Quick! What do all of these female body parts have in common?
Fallopian Tubes, G-spots, Skene’s Glands, Bartholin’s Glands, Gartner’s Ducts, Graffian Follicles, Pouch of Douglas, Glands of Montgomery, and Hydati of Morgani?

If you said that most of them seemed mildly unappealing, you’d be partially right. But let’s be honest, what is rather astounding is that every single one of them is named after a man. So in essence, at least nine parts of the female body that reside in the pelvis (one of the most intimate areas on a woman’s body), are named by the men who identified them!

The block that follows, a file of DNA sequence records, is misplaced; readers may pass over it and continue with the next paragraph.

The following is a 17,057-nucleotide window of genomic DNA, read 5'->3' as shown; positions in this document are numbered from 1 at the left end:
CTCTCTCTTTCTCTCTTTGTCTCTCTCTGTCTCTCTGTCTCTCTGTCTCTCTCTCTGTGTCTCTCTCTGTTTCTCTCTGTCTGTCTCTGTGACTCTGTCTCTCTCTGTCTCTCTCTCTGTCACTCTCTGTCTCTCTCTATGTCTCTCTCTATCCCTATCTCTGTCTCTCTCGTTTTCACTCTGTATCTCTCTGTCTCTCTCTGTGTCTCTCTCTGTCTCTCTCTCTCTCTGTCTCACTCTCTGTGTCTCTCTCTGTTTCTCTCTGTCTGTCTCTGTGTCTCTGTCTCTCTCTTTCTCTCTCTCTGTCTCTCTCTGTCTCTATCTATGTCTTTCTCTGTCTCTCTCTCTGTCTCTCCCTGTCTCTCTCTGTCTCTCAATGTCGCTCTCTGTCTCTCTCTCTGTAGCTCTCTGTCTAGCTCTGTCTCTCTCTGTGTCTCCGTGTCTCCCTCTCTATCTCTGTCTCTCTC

Along these lines, I’ve often been fascinated with the power of language to impact a person’s sense of self. For example, the following is an abbreviated list of medical terms that were and often still are routinely used to describe common female conditions and functions. Wouldn’t you think that someone would have developed more appropriate means of expressing these concepts by now?

Advanced geriatric status Women over 35
Senile gravida  Pregnant woman 35 or older
Elderly prima gravida First-time pregnant woman 35 or older
Senile vaginitis Dry postmenopausal vagina
Vaginal atrophy Same as above
Incompetent cervix Cervix that tends to dilate prematurely during pregnancy
Infantile or juvenile uterus Small, completely functional uterus
Inadequate pelvis Pelvis considered too narrow to allow a vaginal birth
Expected date of confinement (EDC) The due date for childbirth
Habitual aborter A woman who tends to have recurring, spontaneous miscarriages